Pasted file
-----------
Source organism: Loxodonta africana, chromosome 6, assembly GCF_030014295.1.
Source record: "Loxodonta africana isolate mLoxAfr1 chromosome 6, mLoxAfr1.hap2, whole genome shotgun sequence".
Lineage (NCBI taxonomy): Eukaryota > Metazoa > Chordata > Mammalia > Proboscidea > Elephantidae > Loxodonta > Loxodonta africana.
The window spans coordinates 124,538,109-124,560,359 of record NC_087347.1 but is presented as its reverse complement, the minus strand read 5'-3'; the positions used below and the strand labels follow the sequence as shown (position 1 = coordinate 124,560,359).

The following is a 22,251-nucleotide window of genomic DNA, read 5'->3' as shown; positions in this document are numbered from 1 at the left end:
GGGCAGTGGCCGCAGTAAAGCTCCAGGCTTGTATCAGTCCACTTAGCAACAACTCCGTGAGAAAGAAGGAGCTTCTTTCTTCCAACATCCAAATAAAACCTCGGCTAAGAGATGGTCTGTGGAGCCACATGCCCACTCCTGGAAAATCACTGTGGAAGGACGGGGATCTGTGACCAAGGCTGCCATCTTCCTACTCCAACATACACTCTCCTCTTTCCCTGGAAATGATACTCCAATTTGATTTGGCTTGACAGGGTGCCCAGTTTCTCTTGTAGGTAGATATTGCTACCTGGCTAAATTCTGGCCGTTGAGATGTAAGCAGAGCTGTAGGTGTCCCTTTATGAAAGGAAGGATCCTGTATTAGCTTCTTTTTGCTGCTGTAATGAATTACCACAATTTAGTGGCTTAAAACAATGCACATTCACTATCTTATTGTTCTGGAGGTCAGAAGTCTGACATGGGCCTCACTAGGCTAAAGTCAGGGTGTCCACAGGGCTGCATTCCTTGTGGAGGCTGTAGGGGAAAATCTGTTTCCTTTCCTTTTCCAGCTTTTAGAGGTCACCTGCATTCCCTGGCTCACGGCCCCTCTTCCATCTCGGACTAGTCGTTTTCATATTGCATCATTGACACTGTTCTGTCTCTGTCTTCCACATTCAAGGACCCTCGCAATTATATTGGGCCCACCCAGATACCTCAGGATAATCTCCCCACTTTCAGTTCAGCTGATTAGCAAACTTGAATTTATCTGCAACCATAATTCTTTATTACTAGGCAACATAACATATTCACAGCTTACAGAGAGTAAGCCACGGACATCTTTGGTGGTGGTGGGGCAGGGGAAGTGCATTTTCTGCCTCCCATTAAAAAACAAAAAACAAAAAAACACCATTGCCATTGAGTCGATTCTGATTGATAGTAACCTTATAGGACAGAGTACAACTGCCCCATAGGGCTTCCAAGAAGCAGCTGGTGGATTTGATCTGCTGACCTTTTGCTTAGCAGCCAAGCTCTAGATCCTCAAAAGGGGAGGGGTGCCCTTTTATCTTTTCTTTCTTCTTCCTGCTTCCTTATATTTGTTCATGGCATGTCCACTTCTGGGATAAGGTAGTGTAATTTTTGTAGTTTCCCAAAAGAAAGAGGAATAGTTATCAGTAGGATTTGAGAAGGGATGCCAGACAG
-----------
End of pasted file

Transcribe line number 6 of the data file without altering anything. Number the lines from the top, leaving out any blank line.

GGGCAGTGGCCGCAGTAAAGCTCCAGGCTTGTATCAGTCCACTTAGCAACAACTCCGTGAGAAAGAAGGAGCTTCTTTCTTCCAACATCCAAATAAAACCTCGGCTAAGAGATGGTCTGTGGAGCCACATGCCCACTCCTGGAAAATCACTGTGGAAGGACGGGGATCTGTGACCAAGGCTGCCATCTTCCTACTCCAACATACACTCTCCTCTTTCCCTGGAAATGATACTCCAATTTGATTTGGCTTGACAGGGTGCCCAGTTTCTCTTGTAGGTAGATATTGCTACCTGGCTAAATTCTGGCCGTTGAGATGTAAGCAGAGCTGTAGGTGTCCCTTTATGAAAGGAAGGATCCTGTATTAGCTTCTTTTTGCTGCTGTAATGAATTACCACAATTTAGTGGCTTAAAACAATGCACATTCACTATCTTATTGTTCTGGAGGTCAGAAGTCTGACATGGGCCTCACTAGGCTAAAGTCAGGGTGTCCACAGGGCTGCATTCCTTGTGGAGGCTGTAGGGGAAAATCTGTTTCCTTTCCTTTTCCAGCTTTTAGAGGTCACCTGCATTCCCTGGCTCACGGCCCCTCTTCCATCTCGGACTAGTCGTTTTCATATTGCATCATTGACACTGTTCTGTCTCTGTCTTCCACATTCAAGGACCCTCGCAATTATATTGGGCCCACCCAGATACCTCAGGATAATCTCCCCACTTTCAGTTCAGCTGATTAGCAAACTTGAATTTATCTGCAACCATAATTCTTTATTACTAGGCAACATAACATATTCACAGCTTACAGAGAGTAAGCCACGGACATCTTTGGTGGTGGTGGGGCAGGGGAAGTGCATTTTCTGCCTCCCATTAAAAAACAAAAAACAAAAAAACACCATTGCCATTGAGTCGATTCTGATTGATAGTAACCTTATAGGACAGAGTACAACTGCCCCATAGGGCTTCCAAGAAGCAGCTGGTGGATTTGATCTGCTGACCTTTTGCTTAGCAGCCAAGCTCTAGATCCTCAAAAGGGGAGGGGTGCCCTTTTATCTTTTCTTTCTTCTTCCTGCTTCCTTATATTTGTTCATGGCATGTCCACTTCTGGGATAAGGTAGTGTAATTTTTGTAGTTTCCCAAAAGAAAGAGGAATAGTTATCAGTAGGATTTGAGAAGGGATGCCAGACAG